Tag Archive: Hulisani Khorombi


I would like to think that I am good at putting my thoughts onto paper (virtual or not) but sometimes I come off as ignorant or unaware of something because the thought process that made me think or say something just wasn’t explained properly. So when the topic of transformation came up I was weary to even try to say anything about it.

If you have been following the discussion there have been some really great pieces on transformation and wow! Some people have hit it right on the mark. As a whole I feel as though my opinion may be a combination of ideas that I have read mixed in with my outlook on life based on my experiences. But here goes anyway…


Honestly, if you had asked me five years ago I would have said something like, “we are on the right track”, “what is the problem?” “racism, nope that is a thing of the past”, “white privilege? What is that?”

5 years is a lot of time to change a lot of thinking processes though and so as it stands today I can say that I disagree with everything that I had thought about transformation in South Africa. I was living in a very sheltered life where the world’s problems could be solved if you had an education and some sort of drive to do something with your life. However, things are not as simple as that. Simply expecting someone who is the first in their family to attend school and then suddenly become the next Barack Obama is an anomaly, not the norm.

I think that the biggest problem is that transformation seeks to quietly bring us together while Apartheid was not quiet about separating us. There aren’t laws that force us to get to know someone of the opposite race or even of a different culture for that fact. I’m not saying that, that would be a solution. What I am trying to say is that there was this huge thing that happened that affected everyone and for the most part a large number of people got together to fix it. Together. But now we are trying to ‘fix’ things individually and no longer as a country. We no longer have the drive to do something together as a country.

Remember 2010? How it felt to be South African? It felt awesome! I could even go out on a limb here and say that the togetherness we experienced then was a glimpse of what transformation should be like. We were actively teaching each other things, like how to blow a vuvuzela or even where the best place is to get food before a match.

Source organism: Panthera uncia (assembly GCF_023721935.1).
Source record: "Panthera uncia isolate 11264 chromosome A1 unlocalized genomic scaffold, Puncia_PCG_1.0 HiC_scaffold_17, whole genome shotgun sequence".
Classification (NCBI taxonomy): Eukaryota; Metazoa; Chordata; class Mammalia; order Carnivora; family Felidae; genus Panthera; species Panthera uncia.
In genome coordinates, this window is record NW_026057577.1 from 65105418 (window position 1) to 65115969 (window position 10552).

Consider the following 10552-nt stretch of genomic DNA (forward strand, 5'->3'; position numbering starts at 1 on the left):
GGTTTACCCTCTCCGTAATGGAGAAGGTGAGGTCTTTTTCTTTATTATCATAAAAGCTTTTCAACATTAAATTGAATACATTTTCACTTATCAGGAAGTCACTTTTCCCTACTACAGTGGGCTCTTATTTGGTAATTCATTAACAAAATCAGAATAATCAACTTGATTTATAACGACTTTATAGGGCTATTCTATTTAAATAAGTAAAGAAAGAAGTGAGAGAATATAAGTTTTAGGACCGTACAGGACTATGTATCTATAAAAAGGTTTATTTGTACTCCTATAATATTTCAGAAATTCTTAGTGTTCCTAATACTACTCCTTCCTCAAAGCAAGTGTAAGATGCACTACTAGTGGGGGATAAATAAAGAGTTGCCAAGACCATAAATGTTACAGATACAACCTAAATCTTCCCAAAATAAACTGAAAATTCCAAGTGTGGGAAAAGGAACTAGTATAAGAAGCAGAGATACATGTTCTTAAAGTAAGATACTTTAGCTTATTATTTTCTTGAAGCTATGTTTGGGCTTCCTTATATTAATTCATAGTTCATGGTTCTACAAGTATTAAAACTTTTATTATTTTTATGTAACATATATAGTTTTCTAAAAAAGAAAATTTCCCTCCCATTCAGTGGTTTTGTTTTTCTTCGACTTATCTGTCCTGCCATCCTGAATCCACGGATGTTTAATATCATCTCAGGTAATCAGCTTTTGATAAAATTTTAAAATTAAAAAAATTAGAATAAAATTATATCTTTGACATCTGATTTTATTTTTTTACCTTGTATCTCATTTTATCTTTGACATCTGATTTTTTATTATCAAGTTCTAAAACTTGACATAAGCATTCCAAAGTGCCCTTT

Sadly, the World Cup came and went. We fell back into our habitual lifestyles that held no diversity.

I am 24 which means that I was born towards the end of the regime that separated a country. I went to a private school with a large white population and for most of my life my best and closest friends have always been white. Having said that I feel grossly incompetent and unqualified to say that there needs to be a change. I mean come on. I fall into the middle class category in a country where a large amount of its citizens fall below the bread line.  I don’t know the struggle and to even try to act as if I do would be insulting to a person who does know what it is like to go to bed hungry again, for a third night in a row.

So from my middle class view I will tell you how I wish transformation would happen from my own experiences.

Firstly, could we just acknowledge that we are different? I used to think that when a person said to me that they don’t even regard me as black that it was a compliment. That they saw me as a human before they saw me as a black human. I don’t think that, that approach works. Being black is something that is inherently me. You cannot miss the colour of someone’s skin. What is happening is that a person is in effect saying, “yup, you are a certain colour BUT because you act like me, speak like me or even dress like me I can overlook your colour and we can form some sort of relationship”. That doesn’t sit well with me anymore.

We have to acknowledge that we are different because our differences are what will bring us together. If you think that what I’m saying is impossible then let me explain.

I don’t know about you but I love learning new things. I can bet you that at some point you have gotten lost in the YouTube loop and that is because humans love getting new information (even if it is useless to you as you will never build a boat. Yet, you still watched 10 minutes of that video right?).

Learning new things is exciting, challenging and brings out a new side to you that you may never had known existed. Having a friend of a different culture, ethnicity or even gender and never learning from them is such a bore.

Here is where the whole thing about how our differences can bring us together which will be my second point.

Let’s start learning from each other. Not only on a one on one basis but on a mass scale. Having one friend who isn’t ‘like’ you really does not count as that is not a representation of the wider scope of people.